win a ball from Bowling.com
Share to Facebook Share to Twitter Email This More...


?

BallReviews.com

Promote Your Page Too
?

Author Topic: Cleaning a bowling ball  (Read 2627 times)

TDC57

  • Hero Member
  • *****
  • Posts: 1103
Cleaning a bowling ball
« on: December 31, 2012, 02:28:20 PM »
I'm sure this topic my have been touched a few times before but I don't think I've ever read it, so I'll bring it up again. I know a guy that is a top-flite bowler and he never cleans any ball after using it. I have watched him throw balls that are at least 3-4 years old and they react great for him. Is the ball cleaning thing a must (I always do it) or are there some balls that very little changes about their performance if unlceaned. The only thing I've ever noticed is that some that I own react stronger after about 5 or so frames of use than when clean at the start. Any thoughts?

 

J_Mac

  • Hero Member
  • *****
  • Posts: 6750
Re: Cleaning a bowling ball
« Reply #1 on: December 31, 2012, 02:59:49 PM »
Just because you've never seen a person clean their equipment doesn't mean they aren't resurfacing them at home and doing less frequent deep cleaning...

MI 2 AZ

  • Hero Member
  • *****
  • Posts: 6921
Re: Cleaning a bowling ball
« Reply #2 on: December 31, 2012, 03:16:10 PM »
I see bowlers who always clean their bowling balls with some type of cleaner either before bowling or immediately after, something I never do, but I am not a top-flight bowler either.  I do the hot water method at home and resurface occasionally.  I do wipe the ball off before each shot with a towel as part of my pre-shot routine.  I am still getting good reactions off of my older equipment.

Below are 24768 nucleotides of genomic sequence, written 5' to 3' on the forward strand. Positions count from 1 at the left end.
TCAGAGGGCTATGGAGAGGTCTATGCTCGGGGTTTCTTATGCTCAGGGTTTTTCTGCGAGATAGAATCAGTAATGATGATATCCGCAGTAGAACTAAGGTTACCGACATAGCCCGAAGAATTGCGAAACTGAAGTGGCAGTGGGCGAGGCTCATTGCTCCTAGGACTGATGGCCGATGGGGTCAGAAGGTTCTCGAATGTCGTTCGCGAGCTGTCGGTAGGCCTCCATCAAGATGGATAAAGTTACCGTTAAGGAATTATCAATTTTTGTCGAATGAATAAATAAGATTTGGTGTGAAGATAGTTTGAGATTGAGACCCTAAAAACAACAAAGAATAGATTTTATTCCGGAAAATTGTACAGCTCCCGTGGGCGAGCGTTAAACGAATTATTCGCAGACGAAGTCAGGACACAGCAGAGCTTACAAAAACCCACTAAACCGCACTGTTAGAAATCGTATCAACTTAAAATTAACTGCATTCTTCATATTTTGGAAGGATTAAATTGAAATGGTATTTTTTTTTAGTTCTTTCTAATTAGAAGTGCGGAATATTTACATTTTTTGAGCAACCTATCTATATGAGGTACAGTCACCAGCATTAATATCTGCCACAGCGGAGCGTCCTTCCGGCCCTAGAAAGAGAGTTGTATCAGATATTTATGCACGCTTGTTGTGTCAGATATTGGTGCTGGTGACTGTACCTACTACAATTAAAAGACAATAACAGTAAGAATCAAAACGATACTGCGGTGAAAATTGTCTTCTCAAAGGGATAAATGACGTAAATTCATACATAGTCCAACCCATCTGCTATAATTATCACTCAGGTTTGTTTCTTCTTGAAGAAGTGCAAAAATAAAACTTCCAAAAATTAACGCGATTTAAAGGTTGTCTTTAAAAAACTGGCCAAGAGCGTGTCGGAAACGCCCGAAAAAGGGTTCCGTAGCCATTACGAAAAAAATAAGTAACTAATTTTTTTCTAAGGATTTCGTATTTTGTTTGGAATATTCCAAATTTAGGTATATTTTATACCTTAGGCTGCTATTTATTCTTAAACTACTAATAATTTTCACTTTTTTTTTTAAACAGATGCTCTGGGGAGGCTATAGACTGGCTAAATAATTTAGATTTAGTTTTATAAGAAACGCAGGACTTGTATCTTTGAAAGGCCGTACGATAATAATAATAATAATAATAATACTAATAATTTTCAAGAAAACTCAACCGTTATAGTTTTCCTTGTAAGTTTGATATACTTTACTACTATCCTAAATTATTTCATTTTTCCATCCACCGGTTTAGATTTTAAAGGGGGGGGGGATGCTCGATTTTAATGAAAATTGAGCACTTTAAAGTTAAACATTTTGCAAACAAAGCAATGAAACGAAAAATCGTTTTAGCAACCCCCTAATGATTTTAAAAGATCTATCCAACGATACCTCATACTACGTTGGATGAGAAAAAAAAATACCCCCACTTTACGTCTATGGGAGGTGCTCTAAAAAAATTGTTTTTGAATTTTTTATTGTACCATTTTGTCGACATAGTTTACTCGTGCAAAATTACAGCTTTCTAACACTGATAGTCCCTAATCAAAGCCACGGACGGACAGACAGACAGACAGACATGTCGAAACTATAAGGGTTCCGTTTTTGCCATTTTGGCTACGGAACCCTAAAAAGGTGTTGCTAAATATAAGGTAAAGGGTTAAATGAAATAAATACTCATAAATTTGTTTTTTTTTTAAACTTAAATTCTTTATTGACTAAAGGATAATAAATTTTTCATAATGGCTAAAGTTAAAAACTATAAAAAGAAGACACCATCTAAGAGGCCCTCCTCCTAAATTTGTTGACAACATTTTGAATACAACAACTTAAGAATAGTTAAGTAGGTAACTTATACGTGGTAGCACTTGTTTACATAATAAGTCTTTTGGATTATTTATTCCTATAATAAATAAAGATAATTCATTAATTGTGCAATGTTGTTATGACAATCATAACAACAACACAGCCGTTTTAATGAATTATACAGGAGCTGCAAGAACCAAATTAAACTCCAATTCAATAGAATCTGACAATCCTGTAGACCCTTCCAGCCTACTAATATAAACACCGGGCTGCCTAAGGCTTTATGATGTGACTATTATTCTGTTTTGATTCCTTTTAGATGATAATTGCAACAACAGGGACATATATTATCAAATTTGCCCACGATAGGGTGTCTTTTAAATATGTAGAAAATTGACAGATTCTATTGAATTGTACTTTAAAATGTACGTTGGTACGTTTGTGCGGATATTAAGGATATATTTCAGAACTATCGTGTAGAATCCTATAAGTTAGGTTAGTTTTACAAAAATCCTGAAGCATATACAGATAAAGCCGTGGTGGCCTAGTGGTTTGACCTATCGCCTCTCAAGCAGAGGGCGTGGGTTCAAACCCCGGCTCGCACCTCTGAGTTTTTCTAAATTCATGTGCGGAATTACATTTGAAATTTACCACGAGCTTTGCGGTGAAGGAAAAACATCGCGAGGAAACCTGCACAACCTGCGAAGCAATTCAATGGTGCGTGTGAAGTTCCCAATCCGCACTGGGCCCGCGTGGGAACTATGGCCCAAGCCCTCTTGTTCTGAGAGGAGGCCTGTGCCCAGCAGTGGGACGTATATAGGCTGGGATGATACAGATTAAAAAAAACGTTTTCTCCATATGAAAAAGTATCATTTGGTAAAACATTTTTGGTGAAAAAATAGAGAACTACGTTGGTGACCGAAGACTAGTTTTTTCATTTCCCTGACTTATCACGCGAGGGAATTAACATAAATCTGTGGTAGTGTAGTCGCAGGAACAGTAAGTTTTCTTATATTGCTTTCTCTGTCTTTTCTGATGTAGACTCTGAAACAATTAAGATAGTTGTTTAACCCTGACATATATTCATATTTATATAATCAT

_________________________________________
Half a century of bowling and still learning.

Need bowling information? - Please check this:  BR FAQ

hhhbs1

  • Jr. Member
  • **
  • Posts: 86
Re: Cleaning a bowling ball
« Reply #3 on: December 31, 2012, 03:20:52 PM »
I will agree with Jmac. Just because  you don't see it does not mean he is not doing it. I have to admit I never clean my bowling balls after each use. Every 3 months or so I will do a hot water bath and maybe every 6 months to a year have my pro shop bake it. I never have any issues. Still throw a mission domination aka 250k most nights in league.

TDC57

  • Hero Member
  • *****
  • Posts: 1103
Re: Cleaning a bowling ball
« Reply #4 on: December 31, 2012, 03:39:35 PM »
Jmac, only talk of what you know. I know this guys personally and he does not own a spinner. His equipment looks dirty all the time. What he says is the truth. Trust me on this one!

J_Mac

  • Hero Member
  • *****
  • Posts: 6750
Re: Cleaning a bowling ball
« Reply #5 on: December 31, 2012, 03:50:12 PM »
Jmac, only talk of what you know. I know this guys personally and he does not own a spinner. His equipment looks dirty all the time. What he says is the truth. Trust me on this one!

Then be a little more clear when stating your case. Say what you mean and mean what you say. We can't read minds.

Steven

  • Hero Member
  • *****
  • Posts: 6416
Re: Cleaning a bowling ball
« Reply #6 on: December 31, 2012, 04:20:17 PM »
Is the ball cleaning thing a must (I always do it) or are there some balls that very little changes about their performance if unlceaned.